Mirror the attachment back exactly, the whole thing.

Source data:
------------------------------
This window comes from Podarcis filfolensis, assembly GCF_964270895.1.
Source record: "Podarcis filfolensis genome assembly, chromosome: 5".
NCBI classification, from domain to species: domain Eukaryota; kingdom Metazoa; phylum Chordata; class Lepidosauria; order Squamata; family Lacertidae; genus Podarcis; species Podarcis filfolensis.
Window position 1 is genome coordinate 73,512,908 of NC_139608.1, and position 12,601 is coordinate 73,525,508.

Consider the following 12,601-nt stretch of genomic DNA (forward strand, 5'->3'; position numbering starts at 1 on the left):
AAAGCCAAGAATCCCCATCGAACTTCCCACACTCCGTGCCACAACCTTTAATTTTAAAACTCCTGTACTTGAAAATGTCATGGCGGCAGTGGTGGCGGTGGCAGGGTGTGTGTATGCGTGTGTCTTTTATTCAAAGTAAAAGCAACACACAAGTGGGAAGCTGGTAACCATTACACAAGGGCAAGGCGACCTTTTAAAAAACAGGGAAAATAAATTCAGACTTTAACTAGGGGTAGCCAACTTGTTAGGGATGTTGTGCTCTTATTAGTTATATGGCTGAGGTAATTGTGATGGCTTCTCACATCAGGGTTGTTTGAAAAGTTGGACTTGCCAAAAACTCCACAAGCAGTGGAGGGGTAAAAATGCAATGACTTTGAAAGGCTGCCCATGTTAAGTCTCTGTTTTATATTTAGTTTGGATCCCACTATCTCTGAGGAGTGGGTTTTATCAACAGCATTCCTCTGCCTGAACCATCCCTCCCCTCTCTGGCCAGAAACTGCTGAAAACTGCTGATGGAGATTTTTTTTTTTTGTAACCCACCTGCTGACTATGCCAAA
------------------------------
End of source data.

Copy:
This window comes from Podarcis filfolensis, assembly GCF_964270895.1.
Source record: "Podarcis filfolensis genome assembly, chromosome: 5".
NCBI classification, from domain to species: domain Eukaryota; kingdom Metazoa; phylum Chordata; class Lepidosauria; order Squamata; family Lacertidae; genus Podarcis; species Podarcis filfolensis.
Window position 1 is genome coordinate 73,512,908 of NC_139608.1, and position 12,601 is coordinate 73,525,508.

Consider the following 12,601-nt stretch of genomic DNA (forward strand, 5'->3'; position numbering starts at 1 on the left):
AAAGCCAAGAATCCCCATCGAACTTCCCACACTCCGTGCCACAACCTTTAATTTTAAAACTCCTGTACTTGAAAATGTCATGGCGGCAGTGGTGGCGGTGGCAGGGTGTGTGTATGCGTGTGTCTTTTATTCAAAGTAAAAGCAACACACAAGTGGGAAGCTGGTAACCATTACACAAGGGCAAGGCGACCTTTTAAAAAACAGGGAAAATAAATTCAGACTTTAACTAGGGGTAGCCAACTTGTTAGGGATGTTGTGCTCTTATTAGTTATATGGCTGAGGTAATTGTGATGGCTTCTCACATCAGGGTTGTTTGAAAAGTTGGACTTGCCAAAAACTCCACAAGCAGTGGAGGGGTAAAAATGCAATGACTTTGAAAGGCTGCCCATGTTAAGTCTCTGTTTTATATTTAGTTTGGATCCCACTATCTCTGAGGAGTGGGTTTTATCAACAGCATTCCTCTGCCTGAACCATCCCTCCCCTCTCTGGCCAGAAACTGCTGAAAACTGCTGATGGAGATTTTTTTTTTTTGTAACCCACCTGCTGACTATGCCAAA